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The 13th World Conference on Tobacco OR Health
Building capacity for a tobacco-free world
July 12-15, 2006, Washington, DC, USA
Objective: Philip Morris launched its first corporate public relations campaign in the U.S. in October of 1999. This was followed by the Master Settlement Agreement (MSA) campaign in 2000 describing the terms of the MSA and a Website campaign in 2003 directing viewers to the company's new website. This presentation will describe the amount of television exposure to these campaigns and explore the motivations behind the advertising.
Methods: Commercial ratings data on the Philip Morris campaigns were acquired from Nielsen Media Research. The data were collected in the top 75 media markets for the years 1999 through 2003, covering approximately 80% of the U.S. population. Estimates of monthly levels of exposure to Philip Morris' advertising across media markets and over time were derived from the Nielsen data. The Legacy Tobacco Document Library was accessed to search for relevant industry documents regarding Philip Morris' television campaigns to identify the drive behind the company's advertising.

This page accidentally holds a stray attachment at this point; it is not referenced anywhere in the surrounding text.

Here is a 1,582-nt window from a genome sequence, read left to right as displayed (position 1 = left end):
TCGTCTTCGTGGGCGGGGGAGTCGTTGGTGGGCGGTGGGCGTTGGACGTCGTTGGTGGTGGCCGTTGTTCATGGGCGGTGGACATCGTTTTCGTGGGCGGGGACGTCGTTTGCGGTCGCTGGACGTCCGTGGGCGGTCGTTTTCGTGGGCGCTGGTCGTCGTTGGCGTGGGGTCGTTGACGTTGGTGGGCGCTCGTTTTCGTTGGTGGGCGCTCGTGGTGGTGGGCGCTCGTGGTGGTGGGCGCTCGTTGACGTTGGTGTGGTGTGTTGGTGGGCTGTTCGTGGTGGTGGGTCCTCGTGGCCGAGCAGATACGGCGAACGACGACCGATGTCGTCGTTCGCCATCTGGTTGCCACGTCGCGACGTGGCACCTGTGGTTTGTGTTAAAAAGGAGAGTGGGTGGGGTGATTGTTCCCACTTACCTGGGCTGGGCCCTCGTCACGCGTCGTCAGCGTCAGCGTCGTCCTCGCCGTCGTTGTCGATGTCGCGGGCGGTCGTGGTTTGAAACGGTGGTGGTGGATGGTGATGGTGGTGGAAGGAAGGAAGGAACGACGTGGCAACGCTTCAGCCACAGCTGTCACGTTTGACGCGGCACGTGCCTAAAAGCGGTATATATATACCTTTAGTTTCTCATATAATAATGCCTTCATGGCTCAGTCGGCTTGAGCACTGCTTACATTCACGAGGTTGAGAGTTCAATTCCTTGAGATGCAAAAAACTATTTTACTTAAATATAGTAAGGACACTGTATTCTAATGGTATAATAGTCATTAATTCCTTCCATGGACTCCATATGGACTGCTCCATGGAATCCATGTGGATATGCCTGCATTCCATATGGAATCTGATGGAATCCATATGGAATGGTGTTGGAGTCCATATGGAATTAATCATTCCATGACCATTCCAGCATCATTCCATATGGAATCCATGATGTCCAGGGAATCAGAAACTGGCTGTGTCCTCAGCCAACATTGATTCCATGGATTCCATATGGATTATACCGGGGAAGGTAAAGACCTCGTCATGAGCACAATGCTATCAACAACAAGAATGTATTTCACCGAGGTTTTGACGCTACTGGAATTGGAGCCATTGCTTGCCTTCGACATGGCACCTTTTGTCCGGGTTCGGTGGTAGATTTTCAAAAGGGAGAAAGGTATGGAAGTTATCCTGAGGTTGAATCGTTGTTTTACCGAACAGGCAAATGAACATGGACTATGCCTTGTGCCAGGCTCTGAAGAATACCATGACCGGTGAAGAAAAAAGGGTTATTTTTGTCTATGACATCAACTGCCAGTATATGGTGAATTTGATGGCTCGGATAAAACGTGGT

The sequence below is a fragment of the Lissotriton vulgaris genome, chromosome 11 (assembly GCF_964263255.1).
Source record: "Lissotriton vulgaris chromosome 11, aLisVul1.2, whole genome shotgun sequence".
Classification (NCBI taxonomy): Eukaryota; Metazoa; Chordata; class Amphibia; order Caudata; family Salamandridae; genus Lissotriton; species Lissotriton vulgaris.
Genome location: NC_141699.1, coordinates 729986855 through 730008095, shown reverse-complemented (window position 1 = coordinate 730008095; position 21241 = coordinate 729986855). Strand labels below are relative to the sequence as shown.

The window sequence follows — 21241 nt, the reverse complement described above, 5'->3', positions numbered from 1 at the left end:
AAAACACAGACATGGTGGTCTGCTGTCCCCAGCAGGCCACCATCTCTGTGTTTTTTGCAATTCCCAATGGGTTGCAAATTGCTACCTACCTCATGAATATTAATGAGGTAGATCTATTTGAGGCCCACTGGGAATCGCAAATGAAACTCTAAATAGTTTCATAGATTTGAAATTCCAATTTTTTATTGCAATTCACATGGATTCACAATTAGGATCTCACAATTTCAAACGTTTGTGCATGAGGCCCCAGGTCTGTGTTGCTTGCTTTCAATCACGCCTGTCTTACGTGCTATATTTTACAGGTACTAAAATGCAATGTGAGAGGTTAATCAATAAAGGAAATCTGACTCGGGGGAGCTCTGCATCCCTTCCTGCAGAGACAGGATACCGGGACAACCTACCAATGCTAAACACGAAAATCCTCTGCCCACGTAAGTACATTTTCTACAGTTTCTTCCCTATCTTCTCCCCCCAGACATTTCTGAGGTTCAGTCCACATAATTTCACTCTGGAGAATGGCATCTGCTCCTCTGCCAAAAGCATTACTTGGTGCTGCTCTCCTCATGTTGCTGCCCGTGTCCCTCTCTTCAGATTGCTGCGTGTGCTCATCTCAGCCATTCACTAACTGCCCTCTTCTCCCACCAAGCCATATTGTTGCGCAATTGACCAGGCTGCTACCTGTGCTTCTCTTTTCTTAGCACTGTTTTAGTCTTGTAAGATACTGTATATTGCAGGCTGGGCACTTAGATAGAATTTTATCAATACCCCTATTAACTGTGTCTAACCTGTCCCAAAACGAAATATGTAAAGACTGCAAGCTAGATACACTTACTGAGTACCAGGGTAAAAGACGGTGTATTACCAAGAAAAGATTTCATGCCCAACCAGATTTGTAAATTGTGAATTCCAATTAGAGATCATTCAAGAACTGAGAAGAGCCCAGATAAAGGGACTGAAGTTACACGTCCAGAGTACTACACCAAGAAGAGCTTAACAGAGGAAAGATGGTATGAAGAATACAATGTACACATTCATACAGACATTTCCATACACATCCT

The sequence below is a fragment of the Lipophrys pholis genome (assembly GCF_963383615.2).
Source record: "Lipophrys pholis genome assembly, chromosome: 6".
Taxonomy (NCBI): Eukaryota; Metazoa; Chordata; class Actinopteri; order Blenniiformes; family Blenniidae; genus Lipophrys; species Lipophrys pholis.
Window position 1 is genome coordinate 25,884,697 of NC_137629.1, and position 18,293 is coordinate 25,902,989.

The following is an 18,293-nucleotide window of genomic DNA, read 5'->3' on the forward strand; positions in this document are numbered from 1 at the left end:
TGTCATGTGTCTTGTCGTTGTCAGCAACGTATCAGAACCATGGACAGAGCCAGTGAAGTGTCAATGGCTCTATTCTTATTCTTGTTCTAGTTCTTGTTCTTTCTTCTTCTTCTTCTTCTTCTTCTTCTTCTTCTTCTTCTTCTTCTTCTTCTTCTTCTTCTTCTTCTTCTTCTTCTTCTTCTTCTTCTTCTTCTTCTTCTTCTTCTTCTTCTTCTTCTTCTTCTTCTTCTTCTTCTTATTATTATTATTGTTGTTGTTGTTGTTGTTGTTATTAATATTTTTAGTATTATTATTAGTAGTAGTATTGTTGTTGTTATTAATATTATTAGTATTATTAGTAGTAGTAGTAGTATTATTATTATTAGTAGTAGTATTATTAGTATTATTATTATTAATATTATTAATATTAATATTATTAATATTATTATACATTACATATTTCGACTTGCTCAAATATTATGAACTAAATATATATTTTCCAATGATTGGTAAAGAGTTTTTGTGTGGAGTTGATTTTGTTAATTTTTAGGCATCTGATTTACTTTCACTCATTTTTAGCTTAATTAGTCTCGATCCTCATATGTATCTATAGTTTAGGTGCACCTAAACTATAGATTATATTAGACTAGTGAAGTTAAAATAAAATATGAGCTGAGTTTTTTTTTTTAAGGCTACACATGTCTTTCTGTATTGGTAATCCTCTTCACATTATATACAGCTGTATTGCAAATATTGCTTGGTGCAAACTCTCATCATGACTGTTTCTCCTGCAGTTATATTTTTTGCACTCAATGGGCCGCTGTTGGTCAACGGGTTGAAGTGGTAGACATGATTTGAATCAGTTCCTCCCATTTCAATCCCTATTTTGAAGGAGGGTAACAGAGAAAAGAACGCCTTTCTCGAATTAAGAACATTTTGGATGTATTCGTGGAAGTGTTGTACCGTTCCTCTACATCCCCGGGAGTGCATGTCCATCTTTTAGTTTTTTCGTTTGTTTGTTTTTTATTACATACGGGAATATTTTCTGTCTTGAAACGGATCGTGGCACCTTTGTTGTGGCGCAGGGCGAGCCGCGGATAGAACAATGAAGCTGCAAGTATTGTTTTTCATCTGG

Results: The Nielsen data indicate that Philip Morris launched major public relations advertising campaigns with large exposures to television audiences across the US. These campaigns surpassed advertising efforts to prevent youth smoking indicating the company's desperation to improve its image. Further, tobacco company documents suggest that public relations campaigns were implemented to improve the company's faltering image, diminish the need of juries to punish the company for past behavior, and increase valuation of the company. These results illustrate the conflict of corporate responsibility between the needs of shareholders and the health of smokers. Can a company that sells cigarettes be socially responsible?